1,000 really cool places to see before you die - starting right here in St. Charles Parish

Barbara Munson
April 11, 2007 at 1:08 pm  | Mobile Reader | Pring this storyPrint 

I was born in New Orleans, grew up in old Metairie and Kenner, and have lived in St. Rose for the past 23 years, but Iíve come to realize that thereís a lot about this area that I either donít know or havenít experienced.

This point was driven home the other day when a friend from Boston mentioned that she loved the seafood at Pat OíBrienís.

Seafood at Pat OíBrienís?

I thought perhaps she had had a few too many hurricanes and just imagined she had eaten at Pat Oís, but after further research I learned that Pat Oís does, indeed, have a lunch menu, or at least they did before Katrina. Who knew?

The metro New Orleans area, and south Louisiana as a whole, is such a unique place to grow up that sometimes I tend to take it all for granted.

Thereís a popular book out titled 1000 Places to See Before You Die. I had been working on my own list for a while, adding things like Stonehenge, the Louvre, and the Pyramids, when I realized that I really should have a list of local places to see and things to do before I die.

Years ago I went through a plantation phase, so Iíve already seen many of the local plantations.

I was able to tour Belle Helene before it was restored, and that was really cool. I had hoped to see it after it was restored, but Shell Oil snatched it up and has it closed to the public – what a waste.

I was able to see Tezcuco before it burned, but I was more fascinated by the plantationís African American Museumís slave artifacts and their Civil War Museumís submarine than I was by the actual plantation.

Iíve finally toured the haunted Myrtles Plantation, although the tour was during the daytime and Iíd really like to go back at night.

Iíd also like to get up the courage to spend the night there one day, but I donít know if Iíd be able to sleep.

Surprisingly enough I have never toured the Labranche Plantation Dependency House right here in St. Rose. Itís said to be the home of Zachary Taylorís bathtub (not too interesting) and the grave of Hitlerís horse (exceedingly interesting). How could I have missed a place like this? Itís less than five minutes away from my house, and I didnít even know it existed until a few years ago.

Iíve only been to the Jazz Fest once, and I was with a group of people who didnít actually stop and listen to any music. I did enjoy sampling the alligator-on-a-stick and discovering Pie Man again (he used to come to my office peddling his pies), but walking around in the steam and mud wasnít exactly my idea of fun. Some day I would like to make it back to hear some music. Speaking of festivals, I realize that Iíve never been to the Plaquemines Parish Orange Festival or St. Bernardís Crawfish Festival, nor have I been to the Des Allemands Catfish Festival or the Alligator Festival.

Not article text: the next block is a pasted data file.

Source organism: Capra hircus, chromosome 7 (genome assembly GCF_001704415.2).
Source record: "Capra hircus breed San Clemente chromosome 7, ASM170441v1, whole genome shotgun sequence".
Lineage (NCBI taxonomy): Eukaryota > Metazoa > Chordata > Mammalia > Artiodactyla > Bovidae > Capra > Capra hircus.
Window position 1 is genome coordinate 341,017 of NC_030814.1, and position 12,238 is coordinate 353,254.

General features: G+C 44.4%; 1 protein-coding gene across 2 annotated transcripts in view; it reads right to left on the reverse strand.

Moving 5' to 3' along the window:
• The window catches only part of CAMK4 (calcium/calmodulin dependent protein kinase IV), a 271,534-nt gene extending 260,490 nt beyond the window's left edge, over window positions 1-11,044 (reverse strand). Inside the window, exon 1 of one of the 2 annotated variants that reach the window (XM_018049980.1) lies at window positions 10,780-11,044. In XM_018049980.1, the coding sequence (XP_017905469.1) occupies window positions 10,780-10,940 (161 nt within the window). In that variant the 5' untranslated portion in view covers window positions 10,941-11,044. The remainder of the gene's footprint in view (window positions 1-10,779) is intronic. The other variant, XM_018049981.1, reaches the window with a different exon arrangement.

I tried making it to the Alligator Festival one year to listen to a relativeís band play, but that was the year there was construction on the bridge. After sitting in traffic for an hour I decided that even if BB King were playing at the festival, he was going to have to play without me.

Due to family obligations, Iíve never been to see the Christmas Eve bonfires, not even the one on River Road in St. Rose, but Iíd like to. Iíve been to the Bonfire Festival, but watching them light just one of the many bonfires on the levee while the others sat idle was something of a letdown.

Iíve never witnessed the reenactment of the Battle of New Orleans; I plan to make it every year, but I always seem to forget about it. Last year I made it out to the Chalmette cemetery to do some genealogy research for a lady in Arizona.

The entrance to the battlefield was closed, but I was able to access it from the cemetery. I found the place interesting, and I resolve that next January I will finally witness the reenactment. I havenít seen the Los IsleŮos museum either, or been to their festival down in St. Bernard, and I donít even know if it exists anymore. I did get a taste of their culture at the Childrenís Worldís Fair a few years ago, and Iíd like to learn more.

Iíve been on a riverboat cruise and the zoo cruise, Iíve been on a streetcar and even been to a childís birthday party on one, but Iíve never been on a buggy ride and Iím not sure I could do that to a poor animal.

Iíve never been on a cemetery tour or visited Marie Laveauís tomb, and Iíve never been on a haunted history tour, but since that takes place at night, I may have to wait until the NOPD gets a better handle on the crime situation. Iíd like to take a daytime walking history tour of the Quarter because Iím sure there are things that I donít know about it.

Iíve stayed at a historic French Quarter hotel, been to concerts at House of Blues and plays at the Saenger, but Iíve not yet eaten at Commanderís Palace, Brennanís, Arnaudís, Jacques-Imoís, Murielís on the Square, Camellia Grill, Mr. Bís, Palace Cafť, or Tujagueís. Iíve been to the Tennessee Williams Literary Festival, but Iíve never witnessed the Stella/Stanley shouting contest. If thatís not something thatís uniquely New Orleans, I donít know what is.

Iíve participated in the Crescent City Classic, the Race for the Cure, the Making Strides Against Breast Cancer walk, and several March of Dimes Pledge Walks (way back when I was a kid), but Iíve never been in the Celebration in the Oaks Run/Walk at City Park or the Run Through History at Metairie Cemetery – both of which seem to be rather unique.

Iím sure there are other unique places and things that Iíve left off my list, and Iím open to suggestions. If you can think of something thatís unique, odd, or must-do in this general vicinity, please let me hear from you! My e-mail address is bmunson4@yahoo.com.

View other articles written Barbara Munson

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